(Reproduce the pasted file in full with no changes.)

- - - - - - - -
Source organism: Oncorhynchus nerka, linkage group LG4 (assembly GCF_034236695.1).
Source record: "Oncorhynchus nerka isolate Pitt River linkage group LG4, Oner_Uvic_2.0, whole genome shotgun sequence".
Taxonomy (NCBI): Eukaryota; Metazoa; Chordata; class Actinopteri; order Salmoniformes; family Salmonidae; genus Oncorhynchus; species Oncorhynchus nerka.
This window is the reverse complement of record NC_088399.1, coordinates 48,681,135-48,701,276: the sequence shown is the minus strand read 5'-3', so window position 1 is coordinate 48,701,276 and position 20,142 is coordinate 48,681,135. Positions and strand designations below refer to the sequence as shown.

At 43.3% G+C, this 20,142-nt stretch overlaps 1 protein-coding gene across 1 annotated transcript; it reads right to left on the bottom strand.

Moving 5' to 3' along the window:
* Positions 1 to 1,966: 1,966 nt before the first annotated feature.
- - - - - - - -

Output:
Source organism: Oncorhynchus nerka, linkage group LG4 (assembly GCF_034236695.1).
Source record: "Oncorhynchus nerka isolate Pitt River linkage group LG4, Oner_Uvic_2.0, whole genome shotgun sequence".
Taxonomy (NCBI): Eukaryota; Metazoa; Chordata; class Actinopteri; order Salmoniformes; family Salmonidae; genus Oncorhynchus; species Oncorhynchus nerka.
This window is the reverse complement of record NC_088399.1, coordinates 48,681,135-48,701,276: the sequence shown is the minus strand read 5'-3', so window position 1 is coordinate 48,701,276 and position 20,142 is coordinate 48,681,135. Positions and strand designations below refer to the sequence as shown.

At 43.3% G+C, this 20,142-nt stretch overlaps 1 protein-coding gene across 1 annotated transcript; it reads right to left on the bottom strand.

Moving 5' to 3' along the window:
* Positions 1 to 1,966: 1,966 nt before the first annotated feature.